Sunday, May 31, 2015

Let’s stop talking about sex, honey

Bittu (Tamil slang for porn) movies in Tamil Nadu may have finally found a worthy competitior: TV programmes doling out sex advice.

Prior to the advent of internet, titillation in TN would have meant ‘record’ dance bars – where women in skimpy dresses gyrate to item numbers in front of raucous crowds– or theatres screening dubbed movies of the soft-porn virtuoso Shakeela. Today, it might mean turning on the tube late at night to watch a sexologist hearing out woebegone callers and advising them on everything related to sex – from intercourse to periods and masturbation.

What could have been a healthy trend gets reduced to a caricature, and even worse, a misinformation campaign. And that – for a state that has made remarkable progress in curbing the incidence of AIDS (remember, it was once bracketed with the likes of South Africa) and showed the rest of India how welfare schemes for transgenders could be implemented – is a blot of gargantuan proportions.

The “professional” opinion becomes shorthand for sleaze, if it's made to appeal to the baser instincts. More the merrier if it includes half-truths, sensational and misogynistic elements. This is what a majority of the Tamil TV channels (news and general entertainment) have been doing of late. Why, even their traditional broadcast timings (post-11 pm) is snidely referred to as the “midnight-masala” slot.

At one plane the shows resemble mere plugs for libido enhancers. This can be gauged from the discussions that centers on two primary issues: “performance enhancement” and sperm count improvement. It’s as if every caller faces either of the problems, and the experts, if they can be called that, ask them to consume the product. Template question elicits template answer.

You’d think they would stop at that, but no. Such “experts” also double up as marriage counselors, delivering horrifyingly judgmental opinions. Whenever marital issues are broached, the word “adjust” gets bandied about.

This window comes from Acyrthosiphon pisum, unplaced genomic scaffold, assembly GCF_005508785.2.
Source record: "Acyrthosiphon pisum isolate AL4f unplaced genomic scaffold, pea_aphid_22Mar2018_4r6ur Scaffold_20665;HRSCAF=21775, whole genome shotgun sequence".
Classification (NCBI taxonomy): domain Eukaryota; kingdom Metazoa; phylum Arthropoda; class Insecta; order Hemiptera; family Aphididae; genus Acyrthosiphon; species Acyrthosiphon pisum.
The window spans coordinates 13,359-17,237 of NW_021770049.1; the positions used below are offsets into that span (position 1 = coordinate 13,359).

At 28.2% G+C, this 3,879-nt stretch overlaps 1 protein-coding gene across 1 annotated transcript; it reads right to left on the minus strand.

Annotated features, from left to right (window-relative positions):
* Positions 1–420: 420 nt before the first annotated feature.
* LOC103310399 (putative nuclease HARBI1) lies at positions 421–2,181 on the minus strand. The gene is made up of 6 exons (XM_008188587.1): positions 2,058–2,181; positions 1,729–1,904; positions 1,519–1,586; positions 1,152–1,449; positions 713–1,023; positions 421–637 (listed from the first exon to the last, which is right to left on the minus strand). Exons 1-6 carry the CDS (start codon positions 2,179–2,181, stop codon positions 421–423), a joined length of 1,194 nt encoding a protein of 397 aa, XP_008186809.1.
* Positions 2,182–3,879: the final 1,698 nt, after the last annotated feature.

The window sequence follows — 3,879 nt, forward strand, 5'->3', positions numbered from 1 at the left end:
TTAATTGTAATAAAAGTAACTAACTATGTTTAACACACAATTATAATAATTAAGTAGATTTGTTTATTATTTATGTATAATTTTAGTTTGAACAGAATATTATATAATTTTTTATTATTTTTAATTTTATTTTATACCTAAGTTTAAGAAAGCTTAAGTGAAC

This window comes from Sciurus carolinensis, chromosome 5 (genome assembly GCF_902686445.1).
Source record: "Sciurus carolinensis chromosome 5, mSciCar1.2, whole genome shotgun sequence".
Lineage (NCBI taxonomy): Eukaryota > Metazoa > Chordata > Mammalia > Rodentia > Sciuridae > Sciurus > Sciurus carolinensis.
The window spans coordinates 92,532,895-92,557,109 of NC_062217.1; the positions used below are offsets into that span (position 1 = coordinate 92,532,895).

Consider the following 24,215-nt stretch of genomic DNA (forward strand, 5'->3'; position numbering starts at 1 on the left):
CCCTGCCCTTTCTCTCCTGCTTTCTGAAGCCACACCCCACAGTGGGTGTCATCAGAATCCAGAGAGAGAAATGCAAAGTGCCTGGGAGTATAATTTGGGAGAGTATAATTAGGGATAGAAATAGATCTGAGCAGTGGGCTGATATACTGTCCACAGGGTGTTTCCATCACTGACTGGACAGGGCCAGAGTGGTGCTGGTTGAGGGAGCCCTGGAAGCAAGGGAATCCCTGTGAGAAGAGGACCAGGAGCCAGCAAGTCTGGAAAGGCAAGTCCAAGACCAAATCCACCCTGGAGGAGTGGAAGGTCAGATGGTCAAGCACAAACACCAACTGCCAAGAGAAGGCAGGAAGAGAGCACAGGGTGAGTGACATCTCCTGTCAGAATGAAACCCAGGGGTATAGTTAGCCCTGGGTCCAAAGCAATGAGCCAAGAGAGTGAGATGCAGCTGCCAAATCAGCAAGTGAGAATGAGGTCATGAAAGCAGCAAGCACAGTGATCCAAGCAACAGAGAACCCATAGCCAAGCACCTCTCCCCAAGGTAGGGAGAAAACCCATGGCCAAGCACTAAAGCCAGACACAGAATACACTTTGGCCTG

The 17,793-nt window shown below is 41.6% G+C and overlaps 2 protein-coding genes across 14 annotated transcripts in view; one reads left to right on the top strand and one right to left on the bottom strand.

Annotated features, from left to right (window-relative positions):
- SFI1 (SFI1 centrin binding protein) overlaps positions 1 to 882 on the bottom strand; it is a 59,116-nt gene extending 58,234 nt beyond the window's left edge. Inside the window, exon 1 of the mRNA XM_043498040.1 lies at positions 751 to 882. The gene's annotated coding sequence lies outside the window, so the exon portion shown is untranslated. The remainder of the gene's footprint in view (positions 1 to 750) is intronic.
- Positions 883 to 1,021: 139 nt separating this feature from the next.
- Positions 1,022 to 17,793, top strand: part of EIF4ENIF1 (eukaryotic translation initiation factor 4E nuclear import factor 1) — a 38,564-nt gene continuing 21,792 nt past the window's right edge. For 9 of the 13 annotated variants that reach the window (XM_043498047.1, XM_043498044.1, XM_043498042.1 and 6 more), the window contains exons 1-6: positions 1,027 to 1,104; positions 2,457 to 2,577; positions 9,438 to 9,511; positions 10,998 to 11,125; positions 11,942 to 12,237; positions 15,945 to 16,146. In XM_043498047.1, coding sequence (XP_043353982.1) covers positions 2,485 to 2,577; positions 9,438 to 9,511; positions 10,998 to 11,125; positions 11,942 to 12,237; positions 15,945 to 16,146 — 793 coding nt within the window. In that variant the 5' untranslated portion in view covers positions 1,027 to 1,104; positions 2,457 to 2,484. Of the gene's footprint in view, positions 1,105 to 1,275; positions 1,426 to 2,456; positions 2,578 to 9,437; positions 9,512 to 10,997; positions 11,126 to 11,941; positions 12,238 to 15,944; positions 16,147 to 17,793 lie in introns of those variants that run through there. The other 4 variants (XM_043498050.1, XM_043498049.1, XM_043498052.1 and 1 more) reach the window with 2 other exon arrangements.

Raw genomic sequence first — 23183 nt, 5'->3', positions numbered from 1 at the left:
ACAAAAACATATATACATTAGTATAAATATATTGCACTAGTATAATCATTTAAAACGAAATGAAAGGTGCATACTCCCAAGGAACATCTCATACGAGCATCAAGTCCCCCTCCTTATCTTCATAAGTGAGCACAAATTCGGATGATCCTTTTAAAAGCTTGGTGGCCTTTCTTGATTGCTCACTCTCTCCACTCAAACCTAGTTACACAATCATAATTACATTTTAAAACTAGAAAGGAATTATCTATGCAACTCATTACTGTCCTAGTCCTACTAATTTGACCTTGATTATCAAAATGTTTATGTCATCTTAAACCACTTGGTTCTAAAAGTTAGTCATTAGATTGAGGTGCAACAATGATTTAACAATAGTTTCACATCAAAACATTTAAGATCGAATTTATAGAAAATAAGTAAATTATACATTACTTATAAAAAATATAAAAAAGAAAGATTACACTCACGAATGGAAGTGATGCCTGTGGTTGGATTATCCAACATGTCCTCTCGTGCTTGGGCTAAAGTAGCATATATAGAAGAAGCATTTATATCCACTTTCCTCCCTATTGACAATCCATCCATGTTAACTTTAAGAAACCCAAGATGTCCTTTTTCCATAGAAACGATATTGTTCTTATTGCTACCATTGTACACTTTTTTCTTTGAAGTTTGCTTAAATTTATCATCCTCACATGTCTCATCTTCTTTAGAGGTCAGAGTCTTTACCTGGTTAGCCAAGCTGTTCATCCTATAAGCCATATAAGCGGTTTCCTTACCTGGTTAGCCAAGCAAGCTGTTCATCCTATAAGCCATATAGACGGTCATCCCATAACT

And this is when the show hosts reveal the sexism ingrained in them. In such cases, the answer is “it is the woman who has to adjust”. On this count, Captain TV, run by the DMDK (led by Vijayakanth) ranks as worst. Their show has a sexologist, who, with the air of a Supreme Court judge, listens to queries read out innocently by a woman, before delivering bursts of baloney.

A couple has not been intimate for a while; the woman suspects her partner of fidelity; the woman has not climaxed for a while. The solution: adjustment. “The man always has the need to graze wherever he wants to, it is the woman who must ensure he has no such need,” the expert once suggested. “Consummate, and all problems will be resolved.”

You can choose to either laugh or get shocked out of your wits.

If the queries are from a woman, that is if ever, then the questions assume a voyeuristic nature. It starts with the seemingly-innocuous  query, "Are you married?" followed by the fusillade.

"How frequently do you do it?" "Do you masturbate frequently?" "Does he use contraceptives?" "When do you experience pain? Immediately after sex?"  In some cases, a probe into the family history begins. "Has your mother experienced similar discomfort/ problems?" A prescription is given after this judgmental exercise.

The shows on these channels, without exception, follow the trend to the-T. Have they been conceptualized to give the sexologist, and some sex-starved viewers, a kick? Your guess is as good as mine.

If the advice served qualifies as rank horrendous, opacity describes the nature of the products being advertised. Nobody knows whether they were manufactured with due approval and tested by a pharmaceutical authority. And all claim to boost performance beyond one's imagination — whatever that is supposed to mean.

Even tragic is the fact that no authority – be it medical- or broadcast-regulatory – seems to have woken up to the phenomenon. They have every reason to act fast: the spread of wrong information is worse than the lack of it. 

People may squirm discussing sex in public, but listening to sexologists’ advice on midnight TV is no solution. In comparison, that quack whom you see on the road-side peddling aphrodisiacs might pass off for the dean of AIIMS. 

Dear Tamil TV channels, please give me the analogy of the birds and the bees any day.